Echoing similar thoughts, Ashish Tulsian, Co-Founder & Chief Everything Officer, POsist Technologies Pvt Ltd, New Delhi stated, “Cloud kitchens are emerging as a strong backup allowing restaurant operators to streamline operations and become more efficient. While the concept was gaining popularity even before the pandemic struck, cloud kitchens have become more lucrative now, majorly due to two reasons. Firstly, they let restaurants deliver food straight to customers’ homes. Secondly, their operational cost stands at a fraction of traditional restaurant spaces as they utilise resources much more efficiently. Before the pandemic, there used to be a clear distinction between delivery focused and dine-in only restaurant brands. But this is going to change with each restaurant brand going to launch its own delivery centric brand. Many established hospitality brands have now started exploring the cloud kitchens model.”  

POsist Technologies is a company that provides restaurants and cloud kitchens with point-of-sale (POS), systems that allow them to run large, integrated operations.

As per the recent report by Datalabs which is a research arm of Inc42, cloud kitchen market in India will hit a rollicking figure of $1.05 billion by 2030. Hence creating a massive trade environment coupled with enormous amounts of job opportunities.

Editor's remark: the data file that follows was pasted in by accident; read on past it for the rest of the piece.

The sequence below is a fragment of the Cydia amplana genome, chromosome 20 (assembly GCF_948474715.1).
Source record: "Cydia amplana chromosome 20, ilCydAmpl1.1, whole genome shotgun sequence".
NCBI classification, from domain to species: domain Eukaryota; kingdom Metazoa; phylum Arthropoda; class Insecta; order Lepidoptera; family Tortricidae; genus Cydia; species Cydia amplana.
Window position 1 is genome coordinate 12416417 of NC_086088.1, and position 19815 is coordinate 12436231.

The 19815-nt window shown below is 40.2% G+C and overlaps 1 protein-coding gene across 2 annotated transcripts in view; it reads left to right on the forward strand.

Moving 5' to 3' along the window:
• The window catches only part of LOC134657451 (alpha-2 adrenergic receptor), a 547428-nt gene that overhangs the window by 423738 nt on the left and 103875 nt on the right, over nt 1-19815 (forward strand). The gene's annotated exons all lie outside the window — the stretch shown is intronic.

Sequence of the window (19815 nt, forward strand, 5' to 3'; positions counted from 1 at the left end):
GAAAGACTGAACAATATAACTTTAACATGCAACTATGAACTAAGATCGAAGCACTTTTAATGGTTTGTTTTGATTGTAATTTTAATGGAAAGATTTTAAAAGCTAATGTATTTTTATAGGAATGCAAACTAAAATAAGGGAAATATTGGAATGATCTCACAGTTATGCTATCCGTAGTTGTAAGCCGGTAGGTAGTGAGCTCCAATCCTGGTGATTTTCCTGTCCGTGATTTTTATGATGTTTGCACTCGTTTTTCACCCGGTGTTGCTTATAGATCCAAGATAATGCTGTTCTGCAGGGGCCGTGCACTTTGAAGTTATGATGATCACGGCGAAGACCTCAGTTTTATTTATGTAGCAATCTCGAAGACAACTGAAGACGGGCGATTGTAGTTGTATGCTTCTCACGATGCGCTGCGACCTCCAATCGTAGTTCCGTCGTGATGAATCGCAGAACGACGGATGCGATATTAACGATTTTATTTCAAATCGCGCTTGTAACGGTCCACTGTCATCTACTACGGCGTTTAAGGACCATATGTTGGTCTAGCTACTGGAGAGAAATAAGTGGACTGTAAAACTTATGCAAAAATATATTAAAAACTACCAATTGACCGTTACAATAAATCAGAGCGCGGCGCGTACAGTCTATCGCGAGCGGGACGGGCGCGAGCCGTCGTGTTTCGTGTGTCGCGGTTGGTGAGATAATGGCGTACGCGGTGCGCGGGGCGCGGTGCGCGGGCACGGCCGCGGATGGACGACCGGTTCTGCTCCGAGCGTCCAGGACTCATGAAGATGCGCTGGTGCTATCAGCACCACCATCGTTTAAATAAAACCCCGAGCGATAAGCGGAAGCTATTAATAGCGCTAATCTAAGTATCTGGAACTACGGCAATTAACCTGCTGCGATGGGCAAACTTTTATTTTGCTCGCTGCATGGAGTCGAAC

“Earlier the scenario was different because consumers who were ordering food from these kitchens have a simple motive of ‘not cooking at home’. Now, diners are very reluctant to go out and that creates an extra opportunity for cloud kitchen domains to grab to,” said Pawan Raj Kumar, co-founder at Hoi Foods, whose brands include Deez Biryani, Ketofy and Smoodies.

The cloud kitchen realm in India is yet to be explored to the fullest. Despite some big fishes of the online food delivery aggregator domain such as Zomato and Swiggy opening their own cloud kitchen Zomato Infrastructure Services and Swiggy Access, the major portion of the domain still remained unearthed. 

“A kitchen can be opened for as little as Rs 10 lakh,” said Tulsian.  He also added that a revenue-sharing model with an aggregator helps individuals start their business at a low risk.

 

Technology is the key